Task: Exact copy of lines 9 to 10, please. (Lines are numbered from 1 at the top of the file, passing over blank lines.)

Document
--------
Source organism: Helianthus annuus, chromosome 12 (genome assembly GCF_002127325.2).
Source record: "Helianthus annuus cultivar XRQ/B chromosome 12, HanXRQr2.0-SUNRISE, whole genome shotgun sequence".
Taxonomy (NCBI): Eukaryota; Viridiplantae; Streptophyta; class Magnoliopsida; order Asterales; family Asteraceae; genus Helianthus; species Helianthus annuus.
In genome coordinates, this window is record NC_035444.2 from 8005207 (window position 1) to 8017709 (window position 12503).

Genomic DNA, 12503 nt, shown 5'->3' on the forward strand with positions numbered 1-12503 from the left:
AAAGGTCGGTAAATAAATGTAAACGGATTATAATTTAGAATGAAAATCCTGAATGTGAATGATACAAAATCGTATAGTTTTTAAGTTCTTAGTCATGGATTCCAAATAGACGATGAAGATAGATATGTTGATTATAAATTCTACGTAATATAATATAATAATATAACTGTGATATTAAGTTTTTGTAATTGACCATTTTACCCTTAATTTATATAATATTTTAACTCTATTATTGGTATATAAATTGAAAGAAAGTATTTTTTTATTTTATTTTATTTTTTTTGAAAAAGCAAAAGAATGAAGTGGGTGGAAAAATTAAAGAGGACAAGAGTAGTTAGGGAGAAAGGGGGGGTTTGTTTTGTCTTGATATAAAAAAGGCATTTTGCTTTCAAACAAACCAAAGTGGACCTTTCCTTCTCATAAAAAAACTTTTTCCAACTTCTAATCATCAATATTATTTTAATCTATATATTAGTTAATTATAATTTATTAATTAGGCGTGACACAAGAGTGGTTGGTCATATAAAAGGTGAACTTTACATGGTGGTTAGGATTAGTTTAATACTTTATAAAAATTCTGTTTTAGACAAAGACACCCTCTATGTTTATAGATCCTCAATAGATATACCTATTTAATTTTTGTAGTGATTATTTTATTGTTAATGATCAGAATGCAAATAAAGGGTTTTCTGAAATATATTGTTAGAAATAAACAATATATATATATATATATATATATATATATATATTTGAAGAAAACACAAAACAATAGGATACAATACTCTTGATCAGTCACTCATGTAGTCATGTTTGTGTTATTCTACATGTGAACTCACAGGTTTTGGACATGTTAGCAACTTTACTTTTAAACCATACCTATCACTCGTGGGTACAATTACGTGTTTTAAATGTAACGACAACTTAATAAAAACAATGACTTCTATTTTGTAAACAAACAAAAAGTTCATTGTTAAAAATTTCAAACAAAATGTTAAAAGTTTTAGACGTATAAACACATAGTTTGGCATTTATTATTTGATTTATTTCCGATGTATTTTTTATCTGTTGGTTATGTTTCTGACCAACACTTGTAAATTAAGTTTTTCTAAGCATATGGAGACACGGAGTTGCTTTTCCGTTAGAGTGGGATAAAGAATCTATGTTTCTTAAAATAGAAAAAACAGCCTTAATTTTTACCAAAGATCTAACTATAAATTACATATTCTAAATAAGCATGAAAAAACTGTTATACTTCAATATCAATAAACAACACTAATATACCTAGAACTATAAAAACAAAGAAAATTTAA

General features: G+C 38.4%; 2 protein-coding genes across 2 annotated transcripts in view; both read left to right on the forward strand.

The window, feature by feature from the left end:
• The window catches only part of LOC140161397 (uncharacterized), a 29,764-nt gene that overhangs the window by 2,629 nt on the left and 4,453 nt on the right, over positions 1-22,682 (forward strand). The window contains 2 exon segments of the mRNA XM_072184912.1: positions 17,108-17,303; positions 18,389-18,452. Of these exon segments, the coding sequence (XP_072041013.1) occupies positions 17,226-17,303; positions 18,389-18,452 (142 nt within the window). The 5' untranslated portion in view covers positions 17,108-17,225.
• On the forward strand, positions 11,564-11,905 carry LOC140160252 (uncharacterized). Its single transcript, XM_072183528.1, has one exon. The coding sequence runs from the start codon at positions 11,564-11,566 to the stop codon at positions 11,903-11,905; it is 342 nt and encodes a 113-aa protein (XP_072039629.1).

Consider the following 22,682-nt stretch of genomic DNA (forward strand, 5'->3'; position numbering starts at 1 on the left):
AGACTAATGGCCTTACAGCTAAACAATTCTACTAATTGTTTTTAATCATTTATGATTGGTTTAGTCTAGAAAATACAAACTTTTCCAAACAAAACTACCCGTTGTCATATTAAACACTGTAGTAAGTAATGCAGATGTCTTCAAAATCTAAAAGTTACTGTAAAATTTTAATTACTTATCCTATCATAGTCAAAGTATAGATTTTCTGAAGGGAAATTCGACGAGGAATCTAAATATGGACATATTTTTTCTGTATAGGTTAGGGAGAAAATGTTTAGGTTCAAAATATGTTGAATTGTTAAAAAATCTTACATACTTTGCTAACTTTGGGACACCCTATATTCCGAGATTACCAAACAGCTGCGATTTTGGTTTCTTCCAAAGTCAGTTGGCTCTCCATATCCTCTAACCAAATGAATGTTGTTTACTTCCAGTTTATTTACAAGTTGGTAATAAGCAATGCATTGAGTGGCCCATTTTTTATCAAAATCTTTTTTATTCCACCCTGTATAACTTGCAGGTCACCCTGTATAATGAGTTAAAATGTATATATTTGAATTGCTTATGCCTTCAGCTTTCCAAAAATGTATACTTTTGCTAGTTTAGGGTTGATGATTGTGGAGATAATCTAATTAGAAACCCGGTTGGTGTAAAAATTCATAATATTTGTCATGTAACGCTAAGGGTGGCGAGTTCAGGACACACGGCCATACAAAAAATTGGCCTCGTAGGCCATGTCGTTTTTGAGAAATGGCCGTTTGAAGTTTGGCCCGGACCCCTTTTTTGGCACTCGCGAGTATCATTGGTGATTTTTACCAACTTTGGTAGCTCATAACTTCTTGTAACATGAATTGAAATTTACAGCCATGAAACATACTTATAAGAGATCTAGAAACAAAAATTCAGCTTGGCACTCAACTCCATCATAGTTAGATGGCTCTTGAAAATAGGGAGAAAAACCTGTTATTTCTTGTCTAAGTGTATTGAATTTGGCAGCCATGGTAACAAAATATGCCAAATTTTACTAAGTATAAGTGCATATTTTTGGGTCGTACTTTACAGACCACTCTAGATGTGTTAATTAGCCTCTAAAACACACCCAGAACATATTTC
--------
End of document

• The window catches only part of LOC140161397 (uncharacterized), a 29,764-nt gene that overhangs the window by 2,629 nt on the left and 4,453 nt on the right, over positions 1-22,682 (forward strand). The window contains 2 exon segments of the mRNA XM_072184912.1: positions 17,108-17,303; positions 18,389-18,452. Of these exon segments, the coding sequence (XP_072041013.1) occupies positions 17,226-17,303; positions 18,389-18,452 (142 nt within the window). The 5' untranslated portion in view covers positions 17,108-17,225.
• On the forward strand, positions 11,564-11,905 carry LOC140160252 (uncharacterized). Its single transcript, XM_072183528.1, has one exon. The coding sequence runs from the start codon at positions 11,564-11,566 to the stop codon at positions 11,903-11,905; it is 342 nt and encodes a 113-aa protein (XP_072039629.1).